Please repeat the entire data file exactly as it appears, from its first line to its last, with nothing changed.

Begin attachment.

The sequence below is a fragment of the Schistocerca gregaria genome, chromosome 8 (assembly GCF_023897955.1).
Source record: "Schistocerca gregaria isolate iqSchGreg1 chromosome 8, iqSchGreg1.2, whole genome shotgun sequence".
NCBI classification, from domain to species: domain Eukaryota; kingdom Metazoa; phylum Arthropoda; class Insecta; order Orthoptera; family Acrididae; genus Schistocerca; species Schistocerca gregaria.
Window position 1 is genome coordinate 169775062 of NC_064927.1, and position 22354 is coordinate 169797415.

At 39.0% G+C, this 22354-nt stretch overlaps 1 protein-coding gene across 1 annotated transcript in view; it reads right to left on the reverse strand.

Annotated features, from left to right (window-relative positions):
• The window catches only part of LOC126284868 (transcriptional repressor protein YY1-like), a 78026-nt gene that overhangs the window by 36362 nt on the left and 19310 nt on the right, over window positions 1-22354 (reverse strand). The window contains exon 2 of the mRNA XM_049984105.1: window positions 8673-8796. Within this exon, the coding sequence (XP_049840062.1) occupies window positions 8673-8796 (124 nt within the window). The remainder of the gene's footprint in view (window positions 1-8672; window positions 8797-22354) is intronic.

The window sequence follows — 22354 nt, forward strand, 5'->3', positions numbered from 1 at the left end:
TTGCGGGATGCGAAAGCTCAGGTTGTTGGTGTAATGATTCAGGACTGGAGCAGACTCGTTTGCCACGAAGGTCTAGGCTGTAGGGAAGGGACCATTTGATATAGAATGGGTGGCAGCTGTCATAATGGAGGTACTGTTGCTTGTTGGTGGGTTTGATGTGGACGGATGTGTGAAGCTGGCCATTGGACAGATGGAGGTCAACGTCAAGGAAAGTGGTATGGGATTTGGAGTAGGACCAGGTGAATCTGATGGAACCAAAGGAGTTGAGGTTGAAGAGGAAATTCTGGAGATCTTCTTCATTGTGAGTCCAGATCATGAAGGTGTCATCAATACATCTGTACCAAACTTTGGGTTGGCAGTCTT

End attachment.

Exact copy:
The sequence below is a fragment of the Schistocerca gregaria genome, chromosome 8 (assembly GCF_023897955.1).
Source record: "Schistocerca gregaria isolate iqSchGreg1 chromosome 8, iqSchGreg1.2, whole genome shotgun sequence".
NCBI classification, from domain to species: domain Eukaryota; kingdom Metazoa; phylum Arthropoda; class Insecta; order Orthoptera; family Acrididae; genus Schistocerca; species Schistocerca gregaria.
Window position 1 is genome coordinate 169775062 of NC_064927.1, and position 22354 is coordinate 169797415.

At 39.0% G+C, this 22354-nt stretch overlaps 1 protein-coding gene across 1 annotated transcript in view; it reads right to left on the reverse strand.

Annotated features, from left to right (window-relative positions):
• The window catches only part of LOC126284868 (transcriptional repressor protein YY1-like), a 78026-nt gene that overhangs the window by 36362 nt on the left and 19310 nt on the right, over window positions 1-22354 (reverse strand). The window contains exon 2 of the mRNA XM_049984105.1: window positions 8673-8796. Within this exon, the coding sequence (XP_049840062.1) occupies window positions 8673-8796 (124 nt within the window). The remainder of the gene's footprint in view (window positions 1-8672; window positions 8797-22354) is intronic.

The window sequence follows — 22354 nt, forward strand, 5'->3', positions numbered from 1 at the left end:
TTGCGGGATGCGAAAGCTCAGGTTGTTGGTGTAATGATTCAGGACTGGAGCAGACTCGTTTGCCACGAAGGTCTAGGCTGTAGGGAAGGGACCATTTGATATAGAATGGGTGGCAGCTGTCATAATGGAGGTACTGTTGCTTGTTGGTGGGTTTGATGTGGACGGATGTGTGAAGCTGGCCATTGGACAGATGGAGGTCAACGTCAAGGAAAGTGGTATGGGATTTGGAGTAGGACCAGGTGAATCTGATGGAACCAAAGGAGTTGAGGTTGAAGAGGAAATTCTGGAGATCTTCTTCATTGTGAGTCCAGATCATGAAGGTGTCATCAATACATCTGTACCAAACTTTGGGTTGGCAGTCTT